Data were analyzed using a power regression model for each horse and for each breed. Statistical differences were not found among the curves for individual horses of the same breed or for the curves between breeds. Pooled data then were used to describe fatigue characteristics of cortical specimens of the McIIIs from TBs and STBs of various ages, subjected fully to reversed cyclic loading (Figure 102-2).5 The bone from young horses was much more susceptible to fatigue failure.
Fig. 102-2 In vitro fatigue data are plotted for the adult Thoroughbred (TB) and Standardbred. The regression line shows where the third metacarpal bone (McIII) will fail from repeated cycles. Superimposition of the strain levels of young TBs shows that 41,822 cycles would result in fatigue failure. The superimposition of an older TB shows that more than a million cycles would be needed before bone failure.
Because the in vitro fatigue was similar in TBs and STBs, other factors appeared to be important in the pathogenesis of fatigue failure of bone in the TB. This, together with the different inertial properties noted in STBs and TBs, led to the hypothesis that differences in training regimens or racing speeds between breeds might influence the incidence of disease.
Whole bone stiffness measurements were made from horses of 2 months to 28 years of age using an Instron testing machine (Instron, Canton, Massachusetts, United States) and a nondestructive three-point dorsopalmar bending test. The bones showed general increases in stiffness until they reached a plateau at about 6 years of age.
The material included the McIIIs from 12 2-year-old TBs, three of which had bucked shins. These three horses had differences in stiffness between the left and right McIIIs of 16% to 27%, respectively, whereas other trained or control 2-year-olds had considerably smaller left-right differences.6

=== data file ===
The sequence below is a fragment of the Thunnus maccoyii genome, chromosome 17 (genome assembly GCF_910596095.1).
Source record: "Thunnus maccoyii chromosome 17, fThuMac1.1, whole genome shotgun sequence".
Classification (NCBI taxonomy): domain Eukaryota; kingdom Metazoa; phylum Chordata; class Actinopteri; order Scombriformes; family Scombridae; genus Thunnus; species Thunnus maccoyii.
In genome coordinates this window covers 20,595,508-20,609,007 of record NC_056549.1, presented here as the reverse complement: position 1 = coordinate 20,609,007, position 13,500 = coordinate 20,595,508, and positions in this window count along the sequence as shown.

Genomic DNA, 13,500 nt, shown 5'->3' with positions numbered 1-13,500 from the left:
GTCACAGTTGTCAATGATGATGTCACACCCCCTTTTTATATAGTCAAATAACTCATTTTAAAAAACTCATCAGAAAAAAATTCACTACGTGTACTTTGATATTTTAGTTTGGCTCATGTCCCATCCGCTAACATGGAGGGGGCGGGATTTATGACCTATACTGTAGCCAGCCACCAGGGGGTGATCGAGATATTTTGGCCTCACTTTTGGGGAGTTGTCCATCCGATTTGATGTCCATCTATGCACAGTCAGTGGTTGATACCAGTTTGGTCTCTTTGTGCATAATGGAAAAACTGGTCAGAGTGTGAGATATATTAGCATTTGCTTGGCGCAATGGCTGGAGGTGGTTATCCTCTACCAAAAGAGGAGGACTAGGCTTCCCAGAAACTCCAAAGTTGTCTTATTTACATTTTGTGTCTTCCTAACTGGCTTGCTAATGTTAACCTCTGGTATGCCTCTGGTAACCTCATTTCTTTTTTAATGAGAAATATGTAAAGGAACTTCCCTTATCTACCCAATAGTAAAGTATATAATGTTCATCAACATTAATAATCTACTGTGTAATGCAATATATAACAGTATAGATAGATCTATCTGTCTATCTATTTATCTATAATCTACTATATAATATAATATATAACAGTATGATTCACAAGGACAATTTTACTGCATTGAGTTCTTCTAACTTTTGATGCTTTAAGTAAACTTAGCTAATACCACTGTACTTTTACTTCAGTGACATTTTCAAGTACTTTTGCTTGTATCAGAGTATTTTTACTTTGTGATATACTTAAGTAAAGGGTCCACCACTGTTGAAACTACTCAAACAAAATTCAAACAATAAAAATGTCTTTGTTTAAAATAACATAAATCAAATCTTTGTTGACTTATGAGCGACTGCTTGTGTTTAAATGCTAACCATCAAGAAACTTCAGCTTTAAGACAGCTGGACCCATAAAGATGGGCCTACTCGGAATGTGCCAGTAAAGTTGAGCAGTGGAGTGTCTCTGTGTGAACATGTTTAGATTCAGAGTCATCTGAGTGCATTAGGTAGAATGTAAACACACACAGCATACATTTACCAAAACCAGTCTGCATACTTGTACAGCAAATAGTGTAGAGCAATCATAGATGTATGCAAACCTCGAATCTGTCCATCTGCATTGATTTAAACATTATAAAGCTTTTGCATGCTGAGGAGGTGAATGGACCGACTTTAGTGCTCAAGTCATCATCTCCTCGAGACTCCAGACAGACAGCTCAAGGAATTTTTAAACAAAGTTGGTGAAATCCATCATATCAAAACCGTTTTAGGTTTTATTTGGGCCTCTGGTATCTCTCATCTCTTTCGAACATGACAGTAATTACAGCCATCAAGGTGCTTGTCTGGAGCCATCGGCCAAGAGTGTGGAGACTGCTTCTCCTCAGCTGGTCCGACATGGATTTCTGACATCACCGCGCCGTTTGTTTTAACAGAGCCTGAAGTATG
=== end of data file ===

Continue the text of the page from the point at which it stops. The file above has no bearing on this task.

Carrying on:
Bone strain in the McIII was measured in horses of varying ages, training at or near racing speed, by placing a rosette strain gauge on the dorsolateral aspect of the McIII and recording using telemetry.7 The mean peak compressive strain in four horses 2 years of age was −4841 ± 572 microstrain, compared with −3317 in a horse 12 years of age. One 2-year-old developed bucked shins, and its strain measurements were about 6 standard deviations greater than in the other three.
After acquiring in vivo strain data, we correlated these data with in vitro fatigue data previously generated by determining the average number of cycles that a young TB would gallop in training before the onset of bucked shins. The training records of six 2-year-old TBs that developed bucked shins were analyzed to determine the total distance worked before the onset of bucked shins. Stride length at canter, gallop, and racing speed was measured in a group of TBs to determine the number of strides (cycles) per mile. The total number of gait cycles was estimated based on the distances covered at a canter, at a gallop, and at work. The six horses were trained in these gaits for 10,000 to 12,000 cycles per month and developed bucked shins at 35,284 to 53,299 training cycles. These data were compared with the in vitro data described previously and showed good correlation (see Figure 102-2).
Changing from the trot to the gallop changed the principal strain direction by more than 40 degrees on the dorsolateral surface of the McIII. Although trotting horses showed tensile strains in the long axis of the bone on the dorsal or dorsolateral surface, at racing speeds this same surface of the bone showed compressive strains.8
With the understanding that slow-speed gaits produced tensile strains on the dorsal surface of the McIII, whereas high-speed exercise induced compressive strains, a study was undertaken to determine the effects of different training regimens and track surfaces on the modeling and remodeling of the McIII in TBs.